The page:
The former enlisted leader of the U.S. Coast Guard Academy who abruptly resigned in April and was subsequently investigated on accusations of “alleged inappropriate conduct” was permanently relieved earlier this month, but Academy officials are refusing to explain why.

After Master Chief Brett VerHulst’s resignation in April, academy superintendent Rear Adm. William Kelly reassigned him to another command as VerHulst awaited retirement orders and an investigation commenced.

In an email late Friday afternoon, academy spokesman David Santos said Kelly “permanently relieved” VerHulst on July 9 but declined to provide a specific reason for the move.

“While the investigation is complete, we will not comment on the specifics of the investigation to protect the rights and privacy of other individuals involved,” Santos told Navy Times.

Santos said that the investigation “found no evidence of sexual assault, sexual contact or sexual harassment.”

“A small number of academy personnel reported that Master Chief VerHulst demonstrated behaviors in personal interactions that made them uncomfortable,” Santos said. “This resulted in the Superintendent’s loss of confidence that Master Chief VerHulst could continue to perform his duties effectively.”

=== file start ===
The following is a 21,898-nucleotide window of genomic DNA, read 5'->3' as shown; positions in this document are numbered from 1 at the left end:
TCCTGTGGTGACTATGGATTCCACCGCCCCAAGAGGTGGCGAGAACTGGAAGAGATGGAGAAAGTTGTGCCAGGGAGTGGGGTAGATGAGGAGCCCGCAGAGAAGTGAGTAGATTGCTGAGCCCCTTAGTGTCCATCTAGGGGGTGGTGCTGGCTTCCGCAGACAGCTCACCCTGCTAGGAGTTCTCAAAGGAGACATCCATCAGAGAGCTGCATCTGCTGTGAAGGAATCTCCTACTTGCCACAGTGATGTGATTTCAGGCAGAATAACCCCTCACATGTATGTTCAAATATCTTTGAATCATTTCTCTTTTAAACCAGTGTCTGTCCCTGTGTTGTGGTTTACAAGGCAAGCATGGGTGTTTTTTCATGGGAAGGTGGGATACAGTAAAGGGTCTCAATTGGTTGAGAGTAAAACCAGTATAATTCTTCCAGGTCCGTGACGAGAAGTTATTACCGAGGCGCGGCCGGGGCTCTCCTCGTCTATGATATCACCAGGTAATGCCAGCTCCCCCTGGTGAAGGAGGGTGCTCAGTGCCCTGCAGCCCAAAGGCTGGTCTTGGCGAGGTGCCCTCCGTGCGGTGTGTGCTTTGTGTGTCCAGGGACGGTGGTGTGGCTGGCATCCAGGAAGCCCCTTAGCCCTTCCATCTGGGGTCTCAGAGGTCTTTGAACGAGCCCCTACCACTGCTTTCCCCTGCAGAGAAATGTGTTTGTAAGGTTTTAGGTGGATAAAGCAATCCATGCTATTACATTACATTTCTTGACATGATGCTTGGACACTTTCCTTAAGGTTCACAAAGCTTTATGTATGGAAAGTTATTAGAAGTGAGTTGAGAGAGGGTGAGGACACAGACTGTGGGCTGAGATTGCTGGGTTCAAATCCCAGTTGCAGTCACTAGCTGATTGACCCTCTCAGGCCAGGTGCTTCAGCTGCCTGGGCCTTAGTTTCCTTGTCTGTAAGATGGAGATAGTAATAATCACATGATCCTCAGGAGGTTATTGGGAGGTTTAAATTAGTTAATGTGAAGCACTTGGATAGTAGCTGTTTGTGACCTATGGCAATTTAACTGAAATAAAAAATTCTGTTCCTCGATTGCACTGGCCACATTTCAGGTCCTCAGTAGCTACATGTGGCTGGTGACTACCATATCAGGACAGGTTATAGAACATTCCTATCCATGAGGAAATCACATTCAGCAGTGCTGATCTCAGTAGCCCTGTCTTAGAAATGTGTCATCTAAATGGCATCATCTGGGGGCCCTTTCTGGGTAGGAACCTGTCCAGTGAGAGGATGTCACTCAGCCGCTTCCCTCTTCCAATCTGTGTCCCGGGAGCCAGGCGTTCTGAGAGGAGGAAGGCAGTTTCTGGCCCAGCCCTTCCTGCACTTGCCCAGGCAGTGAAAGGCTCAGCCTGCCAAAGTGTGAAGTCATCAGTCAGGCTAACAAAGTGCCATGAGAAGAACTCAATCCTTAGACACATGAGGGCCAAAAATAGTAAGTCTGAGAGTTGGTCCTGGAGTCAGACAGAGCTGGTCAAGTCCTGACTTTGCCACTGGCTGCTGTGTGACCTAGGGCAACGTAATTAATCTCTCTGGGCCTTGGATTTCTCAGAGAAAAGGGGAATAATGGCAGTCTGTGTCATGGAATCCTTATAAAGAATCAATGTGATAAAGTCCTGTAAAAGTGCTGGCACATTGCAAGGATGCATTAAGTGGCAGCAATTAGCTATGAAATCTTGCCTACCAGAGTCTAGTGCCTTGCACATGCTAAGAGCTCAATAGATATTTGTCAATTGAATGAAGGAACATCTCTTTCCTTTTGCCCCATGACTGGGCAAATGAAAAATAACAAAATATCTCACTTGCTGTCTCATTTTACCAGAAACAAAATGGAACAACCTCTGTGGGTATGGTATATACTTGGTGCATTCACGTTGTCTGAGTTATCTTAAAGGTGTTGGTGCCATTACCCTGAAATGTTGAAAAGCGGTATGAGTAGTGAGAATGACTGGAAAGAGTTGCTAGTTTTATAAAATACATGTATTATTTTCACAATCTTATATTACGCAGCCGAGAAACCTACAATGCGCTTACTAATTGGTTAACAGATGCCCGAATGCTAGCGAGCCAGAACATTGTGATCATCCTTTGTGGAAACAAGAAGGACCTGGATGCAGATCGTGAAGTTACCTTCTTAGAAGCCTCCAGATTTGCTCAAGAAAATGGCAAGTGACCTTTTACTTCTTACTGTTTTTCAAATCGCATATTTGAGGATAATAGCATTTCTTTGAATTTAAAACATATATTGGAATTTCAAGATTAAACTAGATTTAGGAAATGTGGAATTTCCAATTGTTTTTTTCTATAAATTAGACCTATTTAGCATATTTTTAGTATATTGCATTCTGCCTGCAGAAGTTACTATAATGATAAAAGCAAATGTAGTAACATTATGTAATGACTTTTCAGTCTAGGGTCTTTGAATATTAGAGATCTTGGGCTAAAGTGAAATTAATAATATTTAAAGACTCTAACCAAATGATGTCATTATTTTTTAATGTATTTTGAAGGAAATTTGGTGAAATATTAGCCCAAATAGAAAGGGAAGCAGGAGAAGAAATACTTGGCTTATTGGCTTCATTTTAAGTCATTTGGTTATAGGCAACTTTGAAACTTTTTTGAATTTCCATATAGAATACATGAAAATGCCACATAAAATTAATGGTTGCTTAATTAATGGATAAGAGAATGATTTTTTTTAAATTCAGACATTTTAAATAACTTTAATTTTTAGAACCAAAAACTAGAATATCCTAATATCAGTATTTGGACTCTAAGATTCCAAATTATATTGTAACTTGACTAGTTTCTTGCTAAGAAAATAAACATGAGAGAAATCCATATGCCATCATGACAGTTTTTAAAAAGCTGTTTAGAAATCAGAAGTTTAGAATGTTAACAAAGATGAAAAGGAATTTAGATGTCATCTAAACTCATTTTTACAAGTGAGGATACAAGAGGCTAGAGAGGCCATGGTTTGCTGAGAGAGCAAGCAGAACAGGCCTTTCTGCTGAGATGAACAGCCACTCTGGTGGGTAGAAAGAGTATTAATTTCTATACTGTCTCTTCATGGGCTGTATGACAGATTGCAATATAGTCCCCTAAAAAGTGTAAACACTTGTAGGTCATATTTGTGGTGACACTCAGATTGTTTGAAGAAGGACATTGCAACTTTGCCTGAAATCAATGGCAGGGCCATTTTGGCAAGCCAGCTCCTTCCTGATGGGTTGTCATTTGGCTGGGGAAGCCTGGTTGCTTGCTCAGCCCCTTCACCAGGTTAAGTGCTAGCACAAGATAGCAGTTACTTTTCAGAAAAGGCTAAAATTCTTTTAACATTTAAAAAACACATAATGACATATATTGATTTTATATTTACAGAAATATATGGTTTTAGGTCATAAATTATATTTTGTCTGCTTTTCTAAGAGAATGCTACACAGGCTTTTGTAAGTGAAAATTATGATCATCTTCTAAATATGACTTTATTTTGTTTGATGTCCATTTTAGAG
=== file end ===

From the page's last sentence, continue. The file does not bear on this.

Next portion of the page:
VerHulst could not be reached for comment Friday.

Santos declined to contact VerHulst for comment on behalf of Navy Times, saying that VerHulst had indicated earlier in the year that he didn’t wish to comment.

VerHulst is now on terminal leave before retirement and is no longer performing any Coast Guard duties, Santos said.

VerHulst assumed the duties of command master chief at the academy in August 2017, according to his online bio. It is a job that involved advising the superintendent on issues pertaining to the academy’s workforce.

Before that, VerHulst served as CMC for the 17th Coast Guard District out of Juneau, Alaska, and served on several afloat assignments earlier in his career.

Geoff is a senior staff reporter for Military Times, focusing on the Navy. He covered Iraq and Afghanistan extensively and was most recently a reporter at the Chicago Tribune. He welcomes any and all kinds of tips at

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